Thursday, August 10, 2006

What Makes Tim Tick

Hello everybody. TFDad filling in as threatened.

For some reason that now escapes me, I thought some insight into Tim (aka Sgt TF Boggs) might be of interest, at least to those of you who have come to appreciate his writing and have become his internet friends. First, a heartfelt word to you from his family- we really appreciate the kind things you have done for Tim and the supportive comments you have made to him, not to mention the many prayers you have said to God on his behalf. Thank you, thank you, thank you. We really appreciate all of you. As you know, this is Tim’s second deployment to Iraq. It has been much less stressful for us, probably for many reasons. But one reason certainly, is this blog. Tim has wanted to maximize the experience of this deployment, which is likely to be his last. I think this blog has enabled him to accomplish that by allowing him to share with you what he sees, what he has come to understand based on what he has seen and what he thinks we must know and do to win this fight.

Before I get to the question, WMTT?, there’s a somewhat easier question- What Ticks Tim Off? Many things, I assure you. His old man is terminally cranky so how could he help but have a long list himself? Certainly one thing that’s near the top of that list is being embarrassed by his parents, which includes but is not limited to- fussing over him. And so, let me here say to Tim, "Tough darts. Maybe you should have thought about that before giving me your blog password!"

So, WMTT? This is probably the fundamental key to Tim- he likes interesting things, especially interesting people. He doesn’t mind solitude but he hates boredom.

Tim had a pretty standard midwestern city-upbringing. He played sports, mainly baseball, though he dabbled in golf, boxing, soccer, football (flag in college) and basketball. He hunted and fished and shot guns more than most city kids, but a lot less than country kids. He was lucky to have an older brother. He really liked acting in school theater and having fun friends. (I am sure he will find the theatre while in London.) He still loves Shakespeare.

I managed to get him into bars to hear great musicians that I thought might not be around when he was older. (I was right about a couple- Clarence "Gatemouth" Brown and Warren Zevon are no longer with us.) [This, by the way, is a great way to demystify alcohol- get your kids around adults who drink without getting stupid. Sorry Buck.] His musical tastes remain pretty eclectic- Van Morrison, Zevon, Dylan, all the blues greats, Johnny Cash, Louis Armstrong and, my personal favorite- hip hop crap. Black kids would try to copy his dance moves. (OK, that’s bull, but not by much.)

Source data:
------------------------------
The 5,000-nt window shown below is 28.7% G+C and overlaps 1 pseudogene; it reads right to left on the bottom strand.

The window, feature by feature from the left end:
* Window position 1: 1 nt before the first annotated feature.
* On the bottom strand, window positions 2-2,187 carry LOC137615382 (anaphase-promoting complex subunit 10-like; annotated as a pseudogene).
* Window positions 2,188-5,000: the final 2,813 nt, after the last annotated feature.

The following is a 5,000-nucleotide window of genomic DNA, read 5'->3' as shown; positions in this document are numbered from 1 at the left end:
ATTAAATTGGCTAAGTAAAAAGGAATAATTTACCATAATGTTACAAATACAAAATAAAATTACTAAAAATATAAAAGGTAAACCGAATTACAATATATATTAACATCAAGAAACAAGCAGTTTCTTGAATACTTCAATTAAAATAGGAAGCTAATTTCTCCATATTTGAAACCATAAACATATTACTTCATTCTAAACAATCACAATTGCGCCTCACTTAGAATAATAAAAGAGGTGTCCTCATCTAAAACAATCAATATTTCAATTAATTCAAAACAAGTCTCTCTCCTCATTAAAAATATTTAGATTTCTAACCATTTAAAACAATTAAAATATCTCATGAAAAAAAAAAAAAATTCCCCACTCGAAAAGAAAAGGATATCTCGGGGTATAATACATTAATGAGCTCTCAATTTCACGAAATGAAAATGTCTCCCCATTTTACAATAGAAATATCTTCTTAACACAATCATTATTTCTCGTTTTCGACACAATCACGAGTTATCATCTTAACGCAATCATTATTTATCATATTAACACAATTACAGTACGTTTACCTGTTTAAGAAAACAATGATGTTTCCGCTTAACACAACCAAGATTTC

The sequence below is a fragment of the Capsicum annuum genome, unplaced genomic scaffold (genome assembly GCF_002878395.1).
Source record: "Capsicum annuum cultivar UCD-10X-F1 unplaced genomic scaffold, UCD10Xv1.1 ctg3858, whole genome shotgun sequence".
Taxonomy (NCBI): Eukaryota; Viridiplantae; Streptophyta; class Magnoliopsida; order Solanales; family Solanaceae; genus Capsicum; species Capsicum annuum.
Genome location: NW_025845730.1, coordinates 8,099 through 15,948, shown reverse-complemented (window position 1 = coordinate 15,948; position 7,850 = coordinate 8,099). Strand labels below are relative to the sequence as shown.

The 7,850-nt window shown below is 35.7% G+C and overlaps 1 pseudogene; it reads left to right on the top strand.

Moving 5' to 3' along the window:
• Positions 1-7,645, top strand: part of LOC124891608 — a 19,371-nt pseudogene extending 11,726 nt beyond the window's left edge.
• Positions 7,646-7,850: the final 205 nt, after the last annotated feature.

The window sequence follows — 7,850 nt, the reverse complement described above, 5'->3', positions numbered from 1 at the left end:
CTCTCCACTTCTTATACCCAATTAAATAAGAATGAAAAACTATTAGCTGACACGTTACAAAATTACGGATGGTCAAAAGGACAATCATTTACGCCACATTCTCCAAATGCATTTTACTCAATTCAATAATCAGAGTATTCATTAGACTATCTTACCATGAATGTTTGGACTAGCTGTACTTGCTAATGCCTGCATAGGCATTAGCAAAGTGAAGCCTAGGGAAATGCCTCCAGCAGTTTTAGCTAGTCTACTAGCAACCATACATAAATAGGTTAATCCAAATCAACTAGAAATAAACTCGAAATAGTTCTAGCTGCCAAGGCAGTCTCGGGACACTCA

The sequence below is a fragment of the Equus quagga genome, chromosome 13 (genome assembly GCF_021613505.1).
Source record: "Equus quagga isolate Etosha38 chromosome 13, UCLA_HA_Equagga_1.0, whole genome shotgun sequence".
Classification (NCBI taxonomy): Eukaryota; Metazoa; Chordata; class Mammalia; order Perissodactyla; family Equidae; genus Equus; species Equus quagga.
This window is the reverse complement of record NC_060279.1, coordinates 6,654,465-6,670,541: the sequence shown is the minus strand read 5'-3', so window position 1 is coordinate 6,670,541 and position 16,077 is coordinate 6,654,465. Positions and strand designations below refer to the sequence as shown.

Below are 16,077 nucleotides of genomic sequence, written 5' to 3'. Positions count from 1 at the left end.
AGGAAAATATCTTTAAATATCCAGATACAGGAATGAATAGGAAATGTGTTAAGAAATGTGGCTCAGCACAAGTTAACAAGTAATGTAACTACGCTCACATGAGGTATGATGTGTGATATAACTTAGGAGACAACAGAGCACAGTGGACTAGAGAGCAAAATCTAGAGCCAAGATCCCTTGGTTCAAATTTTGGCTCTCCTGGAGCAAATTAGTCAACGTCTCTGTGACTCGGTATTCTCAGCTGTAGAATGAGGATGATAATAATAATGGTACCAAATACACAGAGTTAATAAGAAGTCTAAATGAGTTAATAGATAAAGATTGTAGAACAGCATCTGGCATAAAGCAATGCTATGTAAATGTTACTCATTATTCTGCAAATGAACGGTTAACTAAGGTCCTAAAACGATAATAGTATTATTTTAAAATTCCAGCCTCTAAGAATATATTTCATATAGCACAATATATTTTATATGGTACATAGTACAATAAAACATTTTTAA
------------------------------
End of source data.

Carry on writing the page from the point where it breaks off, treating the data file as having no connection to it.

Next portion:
Last year he put a nitrous oxide unit on his VW, so I guess you could say he likes fast cars.

Tim loves to read. Shakespeare, philosophy, history, American literature. He’s got an English/Philosophy/Religion major going at his university, if Uncle Sam would just let him finish. He loves teachers that know what they’re talking about and make it interesting. He hates political correctness and professors who don’t know half what they think they do. He’s an anti-frat guy (his flag football team were the ‘Master Betas’). He detests liberal white guilt and refuses to walk on eggshells and because of that, has more black friends than most white people do.

Even while going thru the trials and tribulations of youth, Tim read the Bible from front to back and over again. He did so, I think, realizing that the God found described in its pages, is the God before whom we live, now and forevermore. This didn’t make him a wimp or a prick. It did make him someone who knows what love is, and how to hate injustice. I think that pretty much describes his politics, too.

I think the reason I wanted to write this is for Neatie, whose son is thinking about joining the military. There’s a lot of idiots who belittle our troops and assume ridiculous things about them. I happen not to think Tim is a special case. Oh, he’s special to his family but then they all are, aren’t they. But, excluding the terminal buttheads who are in the military just as they are in any large organization, the soldiers and marines I’ve met are pretty typical of any sample of young Americans that want to actually do something with their lives and are willing to take risks to see that it happens. The remarkable thing about this current crop of military personnel, is that they either enlisted or reenlisted after 9-11-2001. In my book, this puts them on par with those who answered the call of WWII. I don’t know where to look to find greater reason to hope for the future of America, and indeed the world, than to these young men and women who are VOLUNTARILY serving our country and are the finest AMBASSADORS America could hope to have.